Transitioning medical laboratories demand flexibility

June 1, 2009

Edited by Carren Bersch

Alton Sturtevant, PhD Marti K. Bailey, MT(ASCP) Lawrence J. Crolla, PhD

With the retirement of an estimated 13,000+ medical lab scientists each year for the past nine years, we have witnessed a “brain drain” of sorts in the medical laboratory. The impetus behind automating the lab is partly based on the loss and non-replacement of most of these workers. As in other industries, automation of equipment does not necessarily mean, however, that the quality of “interpretation” of results will be as accurate as in the past. We spoke with MLO's “Management Q&A” panelists to find out what is happening in the lab right now. The discussion ranges from whom to recruit for today's lab, to meshing traditional lab workers with tech-savvy new MLTs and MTs, to molding a “brain trust” of older mentoring or part-time techs for training purposes, to competing with industry for new graduates. The panelists also address the advantages of large and small labs, and other benefits that new lab employees might encounter in today's environment.

Alton B. Sturtevant: Certainly a number of
experienced personnel are leaving the field due to retirement, but I do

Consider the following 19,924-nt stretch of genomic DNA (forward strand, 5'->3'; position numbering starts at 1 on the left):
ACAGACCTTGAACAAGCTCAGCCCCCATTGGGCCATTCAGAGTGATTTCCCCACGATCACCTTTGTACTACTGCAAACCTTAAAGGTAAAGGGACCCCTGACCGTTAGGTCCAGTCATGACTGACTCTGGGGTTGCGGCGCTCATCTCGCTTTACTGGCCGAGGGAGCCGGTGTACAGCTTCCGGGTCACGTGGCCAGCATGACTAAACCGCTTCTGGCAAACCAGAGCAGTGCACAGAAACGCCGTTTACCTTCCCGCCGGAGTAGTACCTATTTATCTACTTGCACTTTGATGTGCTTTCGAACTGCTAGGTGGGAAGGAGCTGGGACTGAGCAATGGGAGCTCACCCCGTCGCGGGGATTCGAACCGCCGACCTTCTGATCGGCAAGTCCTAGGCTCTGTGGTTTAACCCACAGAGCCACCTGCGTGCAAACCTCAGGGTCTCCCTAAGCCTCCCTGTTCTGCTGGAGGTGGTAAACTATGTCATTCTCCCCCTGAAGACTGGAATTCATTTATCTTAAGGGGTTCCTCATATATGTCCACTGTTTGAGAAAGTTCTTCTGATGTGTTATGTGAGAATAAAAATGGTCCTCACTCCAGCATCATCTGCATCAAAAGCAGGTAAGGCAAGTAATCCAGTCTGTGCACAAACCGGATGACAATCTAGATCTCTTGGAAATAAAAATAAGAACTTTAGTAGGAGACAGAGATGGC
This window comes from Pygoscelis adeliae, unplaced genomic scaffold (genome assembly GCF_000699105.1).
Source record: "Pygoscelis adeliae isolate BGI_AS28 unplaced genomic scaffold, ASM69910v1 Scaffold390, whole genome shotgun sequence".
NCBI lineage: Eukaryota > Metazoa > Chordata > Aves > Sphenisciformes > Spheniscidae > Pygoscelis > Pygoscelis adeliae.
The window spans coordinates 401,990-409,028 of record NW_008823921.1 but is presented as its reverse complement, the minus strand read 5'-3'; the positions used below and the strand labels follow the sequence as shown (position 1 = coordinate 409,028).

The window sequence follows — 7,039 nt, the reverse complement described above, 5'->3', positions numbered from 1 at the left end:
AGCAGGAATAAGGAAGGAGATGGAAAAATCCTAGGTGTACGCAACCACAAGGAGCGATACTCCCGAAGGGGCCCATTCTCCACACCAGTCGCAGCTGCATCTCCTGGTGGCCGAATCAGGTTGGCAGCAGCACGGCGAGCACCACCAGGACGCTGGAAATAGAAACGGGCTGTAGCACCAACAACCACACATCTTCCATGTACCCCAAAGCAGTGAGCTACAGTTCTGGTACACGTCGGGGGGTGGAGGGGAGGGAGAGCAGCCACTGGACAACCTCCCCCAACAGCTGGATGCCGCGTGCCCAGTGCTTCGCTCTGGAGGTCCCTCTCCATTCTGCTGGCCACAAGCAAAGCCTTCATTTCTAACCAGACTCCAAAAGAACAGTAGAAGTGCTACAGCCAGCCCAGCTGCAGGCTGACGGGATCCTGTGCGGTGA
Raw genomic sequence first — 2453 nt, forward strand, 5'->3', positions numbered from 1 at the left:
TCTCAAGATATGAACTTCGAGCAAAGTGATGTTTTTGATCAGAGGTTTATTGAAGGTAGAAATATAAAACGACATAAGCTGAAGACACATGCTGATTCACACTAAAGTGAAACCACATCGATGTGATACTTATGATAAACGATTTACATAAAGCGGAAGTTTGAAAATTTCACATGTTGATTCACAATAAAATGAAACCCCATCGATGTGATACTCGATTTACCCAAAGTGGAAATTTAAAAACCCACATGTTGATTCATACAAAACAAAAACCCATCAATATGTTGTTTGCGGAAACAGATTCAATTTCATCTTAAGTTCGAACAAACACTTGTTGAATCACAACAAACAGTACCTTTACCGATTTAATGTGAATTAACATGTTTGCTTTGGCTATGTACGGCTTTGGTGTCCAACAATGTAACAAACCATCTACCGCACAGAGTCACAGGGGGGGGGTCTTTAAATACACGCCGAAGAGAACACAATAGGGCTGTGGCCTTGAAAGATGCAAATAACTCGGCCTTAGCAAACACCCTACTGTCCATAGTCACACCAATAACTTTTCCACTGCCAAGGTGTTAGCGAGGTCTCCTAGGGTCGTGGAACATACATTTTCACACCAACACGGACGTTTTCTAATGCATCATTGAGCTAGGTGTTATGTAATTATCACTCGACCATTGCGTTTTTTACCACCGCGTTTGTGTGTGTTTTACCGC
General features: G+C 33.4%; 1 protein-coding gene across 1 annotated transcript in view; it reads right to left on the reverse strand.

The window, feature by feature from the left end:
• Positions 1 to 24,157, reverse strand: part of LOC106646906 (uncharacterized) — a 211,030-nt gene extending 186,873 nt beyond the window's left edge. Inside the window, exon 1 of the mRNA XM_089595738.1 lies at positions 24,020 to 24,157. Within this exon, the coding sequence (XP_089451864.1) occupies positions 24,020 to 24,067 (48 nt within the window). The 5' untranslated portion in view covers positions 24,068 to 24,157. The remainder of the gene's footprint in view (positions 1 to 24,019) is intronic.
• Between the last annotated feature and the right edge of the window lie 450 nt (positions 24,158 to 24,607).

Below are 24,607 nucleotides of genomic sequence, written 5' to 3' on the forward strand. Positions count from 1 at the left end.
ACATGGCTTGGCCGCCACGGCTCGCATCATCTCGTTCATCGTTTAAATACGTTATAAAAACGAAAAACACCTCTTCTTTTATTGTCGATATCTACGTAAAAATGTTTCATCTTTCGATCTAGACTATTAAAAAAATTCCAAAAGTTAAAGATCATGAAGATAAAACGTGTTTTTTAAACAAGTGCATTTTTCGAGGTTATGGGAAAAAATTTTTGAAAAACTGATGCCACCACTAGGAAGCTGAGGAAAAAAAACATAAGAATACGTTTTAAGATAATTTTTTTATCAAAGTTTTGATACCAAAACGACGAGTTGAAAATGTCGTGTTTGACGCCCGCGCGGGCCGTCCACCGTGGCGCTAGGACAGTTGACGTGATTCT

not see it as a doomsday situation. Our concern over the experience of
those leaving is an anxiety produced somewhat by the new people coming
to us from sources other than the traditional technology-training routes
like medical-technology programs. A potential lab tech should have at
least an associate degree with a science orientation, although the more
college education, the better. Ideally, the person should have completed
a formal laboratory-training program, although training by experience in
a laboratory setting as a “trainee” would also be acceptable. Those
people are usually a step or two ahead of persons not having that
training in quality control, writing procedures, and troubleshooting
issues. On the other hand, this new breed of techs tends to be savvier
with regard to computerization and automation, and can be of great
benefit in today's lab. A person will do well in today's ever-changing
medical laboratory environment if he is adaptable to rapid change,
energetic, embraces technology, and has the ability to be a team player.
We must create an environment that can blend the new with the long-time
techs to make a smooth-running team. Open-minded leadership, competitive
salaries, help with day care, good healthcare benefits, time off,
limited overtime for those that do not want it, and a focus on
teamwork can all work to help us to attract and retain staff.

Larry Crolla: The same type of person we have hired
in the past is who we would hire today — MTs who are ASCP-certified and